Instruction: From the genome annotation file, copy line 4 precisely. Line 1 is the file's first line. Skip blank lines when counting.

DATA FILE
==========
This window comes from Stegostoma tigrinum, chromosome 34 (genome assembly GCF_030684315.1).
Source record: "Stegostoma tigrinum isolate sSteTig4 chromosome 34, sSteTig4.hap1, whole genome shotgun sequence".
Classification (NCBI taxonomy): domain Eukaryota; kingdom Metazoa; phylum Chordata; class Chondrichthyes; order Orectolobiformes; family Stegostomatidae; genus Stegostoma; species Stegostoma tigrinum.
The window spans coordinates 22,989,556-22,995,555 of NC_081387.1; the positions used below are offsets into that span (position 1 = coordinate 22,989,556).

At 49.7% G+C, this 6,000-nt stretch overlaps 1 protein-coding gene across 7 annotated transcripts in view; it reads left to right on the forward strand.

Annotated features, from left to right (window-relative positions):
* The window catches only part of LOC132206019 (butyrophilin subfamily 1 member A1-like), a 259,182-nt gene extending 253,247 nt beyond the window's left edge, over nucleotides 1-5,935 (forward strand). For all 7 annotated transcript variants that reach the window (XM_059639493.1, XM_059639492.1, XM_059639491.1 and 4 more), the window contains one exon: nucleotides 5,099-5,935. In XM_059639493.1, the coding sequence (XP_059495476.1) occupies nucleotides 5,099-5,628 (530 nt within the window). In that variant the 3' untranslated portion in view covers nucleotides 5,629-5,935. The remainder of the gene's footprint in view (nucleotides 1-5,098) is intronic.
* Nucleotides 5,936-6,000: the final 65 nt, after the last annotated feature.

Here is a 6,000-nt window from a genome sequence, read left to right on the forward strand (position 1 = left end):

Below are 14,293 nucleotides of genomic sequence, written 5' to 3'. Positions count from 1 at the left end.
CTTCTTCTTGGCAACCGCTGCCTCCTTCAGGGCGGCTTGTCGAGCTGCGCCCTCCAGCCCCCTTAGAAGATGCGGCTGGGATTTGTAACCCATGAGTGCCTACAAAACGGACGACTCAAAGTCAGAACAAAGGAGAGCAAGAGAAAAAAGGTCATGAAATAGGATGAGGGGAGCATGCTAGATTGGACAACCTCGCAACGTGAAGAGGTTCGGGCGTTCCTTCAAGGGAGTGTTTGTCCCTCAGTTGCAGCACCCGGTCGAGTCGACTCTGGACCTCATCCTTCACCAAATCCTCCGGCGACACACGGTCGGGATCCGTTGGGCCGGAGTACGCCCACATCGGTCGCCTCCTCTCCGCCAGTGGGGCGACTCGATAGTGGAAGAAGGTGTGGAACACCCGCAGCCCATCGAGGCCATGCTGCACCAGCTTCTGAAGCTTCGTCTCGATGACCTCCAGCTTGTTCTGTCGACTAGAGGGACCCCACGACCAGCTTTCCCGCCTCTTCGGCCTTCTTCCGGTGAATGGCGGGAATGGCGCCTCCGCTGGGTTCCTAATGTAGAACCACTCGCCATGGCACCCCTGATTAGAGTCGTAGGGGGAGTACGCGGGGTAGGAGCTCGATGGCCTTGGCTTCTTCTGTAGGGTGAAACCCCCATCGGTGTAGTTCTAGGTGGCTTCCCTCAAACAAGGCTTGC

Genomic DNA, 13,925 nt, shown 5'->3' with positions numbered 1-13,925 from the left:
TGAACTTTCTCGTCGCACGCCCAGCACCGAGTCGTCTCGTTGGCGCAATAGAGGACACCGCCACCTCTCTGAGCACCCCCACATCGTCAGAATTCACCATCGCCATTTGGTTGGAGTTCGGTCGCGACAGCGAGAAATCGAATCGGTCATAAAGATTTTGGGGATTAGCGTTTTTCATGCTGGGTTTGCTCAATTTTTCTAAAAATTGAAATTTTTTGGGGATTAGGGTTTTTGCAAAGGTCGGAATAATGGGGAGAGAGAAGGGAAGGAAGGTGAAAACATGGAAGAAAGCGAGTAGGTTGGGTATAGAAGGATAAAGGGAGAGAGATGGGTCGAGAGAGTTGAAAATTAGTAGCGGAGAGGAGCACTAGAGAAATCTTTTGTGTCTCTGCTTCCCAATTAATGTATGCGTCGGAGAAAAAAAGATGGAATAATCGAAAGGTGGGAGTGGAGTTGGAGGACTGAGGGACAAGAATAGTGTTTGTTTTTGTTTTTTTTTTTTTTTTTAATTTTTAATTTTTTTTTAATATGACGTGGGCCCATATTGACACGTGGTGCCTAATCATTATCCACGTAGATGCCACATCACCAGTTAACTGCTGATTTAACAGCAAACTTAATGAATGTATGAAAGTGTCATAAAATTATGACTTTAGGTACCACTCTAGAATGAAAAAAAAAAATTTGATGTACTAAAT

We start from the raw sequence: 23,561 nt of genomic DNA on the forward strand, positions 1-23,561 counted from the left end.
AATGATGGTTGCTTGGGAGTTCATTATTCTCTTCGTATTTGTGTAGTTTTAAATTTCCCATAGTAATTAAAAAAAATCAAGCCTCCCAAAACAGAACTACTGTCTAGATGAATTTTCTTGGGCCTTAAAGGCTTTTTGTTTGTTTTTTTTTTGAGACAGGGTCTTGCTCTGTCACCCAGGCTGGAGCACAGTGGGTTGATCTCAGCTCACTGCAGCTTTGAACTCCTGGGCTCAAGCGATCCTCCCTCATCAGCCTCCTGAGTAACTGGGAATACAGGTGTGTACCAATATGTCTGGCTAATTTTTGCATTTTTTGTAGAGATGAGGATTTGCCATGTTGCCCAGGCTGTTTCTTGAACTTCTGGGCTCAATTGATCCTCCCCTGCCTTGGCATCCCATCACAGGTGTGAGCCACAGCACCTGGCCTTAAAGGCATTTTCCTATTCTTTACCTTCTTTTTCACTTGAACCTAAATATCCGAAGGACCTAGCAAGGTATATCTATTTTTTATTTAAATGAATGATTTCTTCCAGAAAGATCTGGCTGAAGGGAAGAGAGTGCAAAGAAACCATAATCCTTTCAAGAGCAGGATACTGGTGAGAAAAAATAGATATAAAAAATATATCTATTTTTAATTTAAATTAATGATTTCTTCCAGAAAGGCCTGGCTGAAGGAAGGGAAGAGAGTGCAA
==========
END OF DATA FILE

The window spans coordinates 22,989,556-22,995,555 of NC_081387.1; the positions used below are offsets into that span (position 1 = coordinate 22,989,556).